The State of Nature and its
Implications for Civilization in Hobbes and Rousseau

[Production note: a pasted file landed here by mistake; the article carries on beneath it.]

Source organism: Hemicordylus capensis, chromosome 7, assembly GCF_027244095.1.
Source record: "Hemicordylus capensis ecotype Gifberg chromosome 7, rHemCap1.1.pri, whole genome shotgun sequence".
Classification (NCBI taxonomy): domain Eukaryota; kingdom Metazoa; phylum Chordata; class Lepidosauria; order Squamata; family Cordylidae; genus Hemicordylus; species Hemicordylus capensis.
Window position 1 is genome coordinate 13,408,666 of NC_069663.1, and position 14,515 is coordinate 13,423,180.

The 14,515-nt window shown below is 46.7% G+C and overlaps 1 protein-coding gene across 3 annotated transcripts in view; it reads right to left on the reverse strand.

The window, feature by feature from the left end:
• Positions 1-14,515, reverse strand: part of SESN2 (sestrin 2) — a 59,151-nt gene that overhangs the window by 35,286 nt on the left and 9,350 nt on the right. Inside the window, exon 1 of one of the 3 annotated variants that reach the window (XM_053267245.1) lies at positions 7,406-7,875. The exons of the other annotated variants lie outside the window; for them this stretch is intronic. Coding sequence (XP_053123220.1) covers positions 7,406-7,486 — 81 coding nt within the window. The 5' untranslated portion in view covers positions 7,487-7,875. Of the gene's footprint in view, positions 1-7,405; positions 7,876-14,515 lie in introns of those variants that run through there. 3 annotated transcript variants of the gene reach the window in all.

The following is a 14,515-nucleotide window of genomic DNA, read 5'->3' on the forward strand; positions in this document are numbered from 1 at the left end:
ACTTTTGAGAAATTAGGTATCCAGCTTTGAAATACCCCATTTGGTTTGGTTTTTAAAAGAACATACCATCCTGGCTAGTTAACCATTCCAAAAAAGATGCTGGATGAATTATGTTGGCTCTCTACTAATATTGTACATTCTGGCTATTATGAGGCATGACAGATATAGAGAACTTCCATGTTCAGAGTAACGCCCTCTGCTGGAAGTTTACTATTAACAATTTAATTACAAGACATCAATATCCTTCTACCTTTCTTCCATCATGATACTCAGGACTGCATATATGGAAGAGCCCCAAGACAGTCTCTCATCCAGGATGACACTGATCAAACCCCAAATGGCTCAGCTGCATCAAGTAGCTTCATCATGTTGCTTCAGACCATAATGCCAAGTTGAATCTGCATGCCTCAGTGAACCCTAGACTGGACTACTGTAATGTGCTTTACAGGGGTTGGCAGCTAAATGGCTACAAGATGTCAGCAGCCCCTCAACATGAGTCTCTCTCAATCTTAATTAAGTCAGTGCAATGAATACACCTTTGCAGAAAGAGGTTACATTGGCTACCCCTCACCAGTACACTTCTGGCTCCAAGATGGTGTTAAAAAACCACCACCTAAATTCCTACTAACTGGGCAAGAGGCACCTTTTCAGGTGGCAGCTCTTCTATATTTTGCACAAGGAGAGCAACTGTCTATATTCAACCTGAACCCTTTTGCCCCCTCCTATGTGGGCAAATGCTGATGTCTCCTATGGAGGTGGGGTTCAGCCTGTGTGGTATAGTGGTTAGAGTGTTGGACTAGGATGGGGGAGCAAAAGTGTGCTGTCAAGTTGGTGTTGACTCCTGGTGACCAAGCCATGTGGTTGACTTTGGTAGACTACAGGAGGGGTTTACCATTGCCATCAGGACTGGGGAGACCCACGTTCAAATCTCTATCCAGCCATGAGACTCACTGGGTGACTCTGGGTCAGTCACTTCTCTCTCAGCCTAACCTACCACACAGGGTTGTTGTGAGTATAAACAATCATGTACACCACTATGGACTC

In his Leviathan Thomas Hobbes expresses a philosophy of civilization which is both practical and just and stems from a clear moral imperative. He begins with the assertion that in the state of nature man is condemned to live a life "solitary, poore, nasty, brutish, and short." It is in the interest of every man to rise above this "state of nature" and to give up certain rights so that the violent nature of the human animal can be subdued. Jean-Jacques Rousseau's vision of the state of nature parallels that of Hobbes but for its more optimistic tone: "I assume that men reach a point where the obstacles to their preservation in a state of nature prove greater than the strength that each man has to preserve himself in that state." In general, Rousseau's words prove reasonably less severe than Hobbes's. According to Hobbes the bestial rights that a man is forced to give up must also be given up by every other man if civilization is to quell the state of nature. This surrendering of rights then forms covenant of peace which mankind has agreed upon collectively to rise above the state of nature. Hobbes argues that it is human reason that has necessarily led men to embrace this covenant: "And Reason suggesteth convenient Articles of Peace, upon which men may be drawn to agreement . . . ." These Articles of Peace Hobbes calls "Laws of Nature" and argues that while they do not exist in a state of nature they are nonetheless natural laws which potentially exist there. "A Law of Nature (Lex Naturalis,) is a Precept, or generall Rule, found out by Reason, by which a man is forbidden to do, that, which is destructive of his life, or taketh away the means of preserving the same; and to omit, that, by which he thinketh it may be best preserved." That is, a natural law is a result of a reasoning which commands that each man protect his own life. With the state of nature as terrible as...
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